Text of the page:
Recognizing Trust Traps at the Workplace

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As leaders and managers, all of us have dealt with issues of trust at work at some point in our careers – be it with our teams, our peers, the management, customers etc. Anybody who has worked in the corporate world will vouch for the fact that organizations that have a high ‘trust quotient’ in general tend to have more engaged employees; while organizations that exhibit ‘trust deficit’ usually have employees that are low on morale and engagement. Although trust can be damaged by a perceived lack of competence, trust is most commonly eroded by issues of integrity and intent. When team members have confidence in the integrity and intent of a leader, they may be more willing to overlook perceived gaps in capability or results. On the other hand, when there is mistrust of the character of a leader, no amount of capability and no level of business results will ever be enough to overcome the trust deficit. Inevitably, the lack of perceived character will catch up.

Most people are well-intentioned and never set out with the goal of damaging trust. Trust is broken unintentionally through behaviours that cause those around us to question our integrity and intent. While there are many ways this can occur, there are five simple types of common trust breaking behaviours or trust traps that you should be aware of.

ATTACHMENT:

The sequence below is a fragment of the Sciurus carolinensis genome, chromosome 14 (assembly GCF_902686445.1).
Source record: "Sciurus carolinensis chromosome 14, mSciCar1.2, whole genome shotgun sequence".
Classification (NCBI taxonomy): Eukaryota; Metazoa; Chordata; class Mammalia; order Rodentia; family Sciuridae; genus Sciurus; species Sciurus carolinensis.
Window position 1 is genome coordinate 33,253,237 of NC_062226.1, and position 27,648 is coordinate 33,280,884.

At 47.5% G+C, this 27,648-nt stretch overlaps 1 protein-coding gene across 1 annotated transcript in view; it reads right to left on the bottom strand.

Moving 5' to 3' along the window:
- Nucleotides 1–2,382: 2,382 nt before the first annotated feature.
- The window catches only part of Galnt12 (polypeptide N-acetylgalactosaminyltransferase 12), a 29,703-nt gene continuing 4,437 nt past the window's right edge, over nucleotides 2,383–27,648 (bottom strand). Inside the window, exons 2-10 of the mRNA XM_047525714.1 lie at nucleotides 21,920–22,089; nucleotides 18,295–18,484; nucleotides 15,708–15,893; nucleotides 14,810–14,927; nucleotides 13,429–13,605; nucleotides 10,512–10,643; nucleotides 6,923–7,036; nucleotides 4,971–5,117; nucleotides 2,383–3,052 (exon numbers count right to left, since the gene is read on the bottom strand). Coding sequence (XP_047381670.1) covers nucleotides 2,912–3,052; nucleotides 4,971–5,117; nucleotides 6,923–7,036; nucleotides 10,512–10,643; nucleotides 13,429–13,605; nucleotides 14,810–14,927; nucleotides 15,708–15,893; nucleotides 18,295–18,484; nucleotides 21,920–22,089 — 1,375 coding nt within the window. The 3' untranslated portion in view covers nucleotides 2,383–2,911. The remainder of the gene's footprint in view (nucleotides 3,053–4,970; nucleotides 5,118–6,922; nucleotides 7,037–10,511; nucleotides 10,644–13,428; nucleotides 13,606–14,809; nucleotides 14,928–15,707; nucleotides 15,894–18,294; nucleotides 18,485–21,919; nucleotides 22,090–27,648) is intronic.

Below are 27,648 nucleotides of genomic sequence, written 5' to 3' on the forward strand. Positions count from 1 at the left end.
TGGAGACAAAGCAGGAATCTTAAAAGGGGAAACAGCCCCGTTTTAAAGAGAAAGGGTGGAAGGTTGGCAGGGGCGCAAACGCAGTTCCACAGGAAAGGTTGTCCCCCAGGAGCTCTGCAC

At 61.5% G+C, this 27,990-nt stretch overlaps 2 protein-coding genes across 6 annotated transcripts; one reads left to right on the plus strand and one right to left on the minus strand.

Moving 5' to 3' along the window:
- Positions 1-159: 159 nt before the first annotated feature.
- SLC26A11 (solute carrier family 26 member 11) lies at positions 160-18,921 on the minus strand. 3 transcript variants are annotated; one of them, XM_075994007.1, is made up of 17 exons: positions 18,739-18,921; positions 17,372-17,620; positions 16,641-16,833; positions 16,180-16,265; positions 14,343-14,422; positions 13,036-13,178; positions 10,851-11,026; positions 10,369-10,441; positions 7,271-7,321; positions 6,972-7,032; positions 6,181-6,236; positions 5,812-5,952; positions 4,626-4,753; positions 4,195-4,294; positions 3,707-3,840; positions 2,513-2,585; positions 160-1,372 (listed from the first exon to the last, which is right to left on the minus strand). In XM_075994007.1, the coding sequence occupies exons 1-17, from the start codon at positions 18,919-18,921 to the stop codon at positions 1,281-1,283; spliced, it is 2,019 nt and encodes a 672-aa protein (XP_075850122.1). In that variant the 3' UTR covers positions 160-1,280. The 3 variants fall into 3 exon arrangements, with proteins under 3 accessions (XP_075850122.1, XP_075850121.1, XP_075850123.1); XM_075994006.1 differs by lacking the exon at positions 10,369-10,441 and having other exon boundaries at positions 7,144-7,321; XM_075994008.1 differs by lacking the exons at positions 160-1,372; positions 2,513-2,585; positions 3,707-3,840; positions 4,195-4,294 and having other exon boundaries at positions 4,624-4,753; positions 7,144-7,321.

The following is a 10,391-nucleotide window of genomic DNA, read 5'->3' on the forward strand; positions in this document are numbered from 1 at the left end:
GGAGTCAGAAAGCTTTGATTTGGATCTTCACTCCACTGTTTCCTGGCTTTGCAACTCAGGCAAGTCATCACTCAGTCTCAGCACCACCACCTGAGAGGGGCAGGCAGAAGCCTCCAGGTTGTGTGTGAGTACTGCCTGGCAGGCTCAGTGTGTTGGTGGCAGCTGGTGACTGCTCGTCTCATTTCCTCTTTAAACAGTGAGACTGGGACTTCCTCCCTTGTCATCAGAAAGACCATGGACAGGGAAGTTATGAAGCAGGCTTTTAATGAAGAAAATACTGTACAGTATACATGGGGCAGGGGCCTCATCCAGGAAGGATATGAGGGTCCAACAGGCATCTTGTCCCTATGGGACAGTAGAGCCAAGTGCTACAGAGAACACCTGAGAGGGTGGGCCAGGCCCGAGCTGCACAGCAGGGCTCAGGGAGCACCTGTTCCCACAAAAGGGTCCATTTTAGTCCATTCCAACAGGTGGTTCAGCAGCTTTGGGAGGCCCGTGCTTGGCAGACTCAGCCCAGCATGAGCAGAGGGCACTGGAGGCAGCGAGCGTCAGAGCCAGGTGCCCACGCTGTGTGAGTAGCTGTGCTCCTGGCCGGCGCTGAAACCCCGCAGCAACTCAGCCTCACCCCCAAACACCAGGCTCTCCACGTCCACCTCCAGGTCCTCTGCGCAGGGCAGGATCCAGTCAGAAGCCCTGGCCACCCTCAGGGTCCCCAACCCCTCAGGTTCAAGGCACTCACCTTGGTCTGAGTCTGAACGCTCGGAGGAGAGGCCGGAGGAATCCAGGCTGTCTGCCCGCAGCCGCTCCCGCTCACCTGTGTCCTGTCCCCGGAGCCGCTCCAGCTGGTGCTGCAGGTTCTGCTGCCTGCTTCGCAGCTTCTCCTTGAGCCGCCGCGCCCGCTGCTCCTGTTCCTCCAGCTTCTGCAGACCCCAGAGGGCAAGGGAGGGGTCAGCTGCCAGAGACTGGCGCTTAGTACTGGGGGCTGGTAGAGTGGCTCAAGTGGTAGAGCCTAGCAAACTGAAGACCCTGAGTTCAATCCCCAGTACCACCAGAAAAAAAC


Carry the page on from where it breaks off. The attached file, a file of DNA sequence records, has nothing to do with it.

These are:

  1. Making Assumptions – When we assume things about certain people or situations without examining our assumptions, it can erode both our trust in others and their trust in us. In addition, the assumptions we make about people can prevent us from investing valuable time and energy in their development.
  1. Breaking Promises – Perhaps the fastest way to destroy trust is by breaking promises. Even when the promise is broken for reasons outside of our control, broken promises always cause people to question whether or not we are to be trusted.
  1. Covering Oneself – When we cover ourselves by shifting the blame for mistakes and refusing accountability, it causes people to question both our integrity and intent.
  1. Spreading Rumours – Most people enjoy the feeling of being “in the know”; however, when we actively spread rumours about others it cuts at the heart of trust. Even if the person who we are spreading rumours about never knows of our involvement, each person who we shared the information with will be suspicious of us the next time that they are the subject of office gossip.
  1. Bypassing People – While following chains of command can temporarily slow down work processes, when we bypass people it casts them in a bad light and creates doubt about our intentions.

As we become aware of these trust traps, we can actively work towards avoiding these behaviours. In addition, if we see members of your team engaging in such behaviours, it falls upon us to clarify that this is unacceptable. When we take a public stand against trust breaking behaviour and back it up with our own actions, the effect is always positive – it ends up building others’ trust in us and leads to a healthier working environment.

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